Tag Archive: andy partridge


759489From Mark Fisher, the editor of ‘The XTC Bumper Book of Fun for Boys and Girls’comes a new musical exploration of one of the most essential pop groups of the 20th century. ‘What Do You Call That Noise? An XTC Discovery Book‘ is a compelling 228-page book involving some of the world’s leading musicians and keenest XTC fans to discuss what makes this Swindon band so very special and the extent of their impact of their music worldwi

Every member of XTC also makes an appearance. Andy Partridge speaks about mixing, Dave Gregory on arranging and Barry Andrews on the piano. The book also includes interviews with XTC drummers Pete Phipps, Pat Mastelotto, Ian Gregory, Prairie Prince, Dave Mattacks and Chuck Sabo. This publication features cover artwork by renowned illustrator Mark Thomas.

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SWINDON105_5Logo-300x186This week we interview Olly Ward who will be playing Blackadder at the Arts Centre. Music from: Ethemia, The Computers, The Fixed, We Ghosts, SoulSmith, British Harlem, Andy Partridge/Peter Blegvad/Stu Rowe, WalkerBroad, Matthew Caron, The Playmakers, Hip Route.

 

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How do you sum up such a unique and wonderfully contrasting musical project as Gonwards using mere words? The usual go to choices, eclectic and experimental, hardly seem potent enough for such a Frankenstein. It’s an album fashioned by musical magpies, everything from swampy blues to vaudeville, sunny calypso vibes to desolate eastern dirges flits past the listener, topped off with vocals, largely flatly delivered spoken word. But even if the building blocks may be comfortingly familiar, the resulting architecture is strangely fluid, being both futuristic and baroque and morphing through everything in between. The words themselves are as mysterious and challenging as the music that weaves around it. Kafka-esque descriptions of futuristic trombones that can be used as weapons, the nostalgia of childhood night time drives, plus the age-old question…do spark plugs think? Add to that the fact that people as disparate as Wordsworth, Jacques Cousteau and Omar Khayyam wandering through and you get an idea of just how lateral thinking, not to mention flippant, this all is.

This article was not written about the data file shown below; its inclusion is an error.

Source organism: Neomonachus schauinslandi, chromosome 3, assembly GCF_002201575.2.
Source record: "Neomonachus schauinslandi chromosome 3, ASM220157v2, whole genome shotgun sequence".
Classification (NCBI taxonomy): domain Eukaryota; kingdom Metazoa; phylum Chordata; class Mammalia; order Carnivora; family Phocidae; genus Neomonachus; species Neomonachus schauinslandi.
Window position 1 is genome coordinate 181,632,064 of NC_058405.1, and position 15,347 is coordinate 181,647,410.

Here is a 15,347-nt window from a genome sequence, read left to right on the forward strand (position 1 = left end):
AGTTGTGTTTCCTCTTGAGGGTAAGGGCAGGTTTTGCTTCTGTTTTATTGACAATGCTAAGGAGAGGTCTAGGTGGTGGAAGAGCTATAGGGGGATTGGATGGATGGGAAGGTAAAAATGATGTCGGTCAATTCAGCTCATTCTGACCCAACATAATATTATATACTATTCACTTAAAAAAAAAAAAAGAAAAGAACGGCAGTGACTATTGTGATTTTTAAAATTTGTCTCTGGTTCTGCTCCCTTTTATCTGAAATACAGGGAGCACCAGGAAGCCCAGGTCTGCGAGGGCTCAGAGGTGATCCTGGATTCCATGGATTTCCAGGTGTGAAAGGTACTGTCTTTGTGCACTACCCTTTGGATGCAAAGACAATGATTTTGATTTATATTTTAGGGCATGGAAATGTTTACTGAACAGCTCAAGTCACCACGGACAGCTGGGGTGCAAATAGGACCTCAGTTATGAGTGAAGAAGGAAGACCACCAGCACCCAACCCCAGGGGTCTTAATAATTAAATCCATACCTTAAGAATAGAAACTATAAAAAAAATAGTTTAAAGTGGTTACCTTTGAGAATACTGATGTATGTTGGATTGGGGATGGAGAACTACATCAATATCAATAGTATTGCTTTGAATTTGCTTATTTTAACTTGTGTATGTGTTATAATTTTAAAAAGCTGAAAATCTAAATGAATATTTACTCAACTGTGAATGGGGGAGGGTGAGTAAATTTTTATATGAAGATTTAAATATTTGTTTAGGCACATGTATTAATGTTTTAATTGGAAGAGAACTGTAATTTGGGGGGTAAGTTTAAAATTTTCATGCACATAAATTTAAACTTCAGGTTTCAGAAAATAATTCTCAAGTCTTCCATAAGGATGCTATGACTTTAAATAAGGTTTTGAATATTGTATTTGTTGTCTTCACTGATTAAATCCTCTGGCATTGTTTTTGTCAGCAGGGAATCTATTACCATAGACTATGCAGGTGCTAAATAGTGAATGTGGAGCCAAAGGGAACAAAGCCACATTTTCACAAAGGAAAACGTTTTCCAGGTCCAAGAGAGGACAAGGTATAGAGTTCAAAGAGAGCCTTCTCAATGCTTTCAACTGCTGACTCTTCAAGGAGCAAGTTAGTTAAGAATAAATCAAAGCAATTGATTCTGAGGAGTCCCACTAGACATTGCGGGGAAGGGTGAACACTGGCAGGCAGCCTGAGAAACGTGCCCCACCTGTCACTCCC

It’s difficult to think of another set of brains that could couple such wide reaching music with such deep thinking, witty and downright weird stories than the people behind XTC and Slapp Happy. The best way to sum up the way they mix accessible melody with the avant-garde, groove with experimentation is this; just think of it as the product of a new production team in the music industry – Stockhausen, Aitkin and Waterman. If only….

 

By Dave Franklin for The Ocelot Magazine (Dec 12)

Reviewed by Sam Bates

I’ve struggled with how to begin this review for a long time, it seems. So I’m going to approach it in slightly oblique (and strangely fitting) fashion – at the end. ‘Gonwards’ by Peter Blegvad and Andy Partridge is a wonderful record; a dense, dizzying, joyous and sometimes scary journey of juxtaposition and contradiction. It deserves a place in the collection of anyone who enjoys the challenge of really living with an album, rather than treating it as a forty-five minute distraction from the horrors of the tube journey to work. So there; I’ve given you the verdict. If you want to know why, then read on…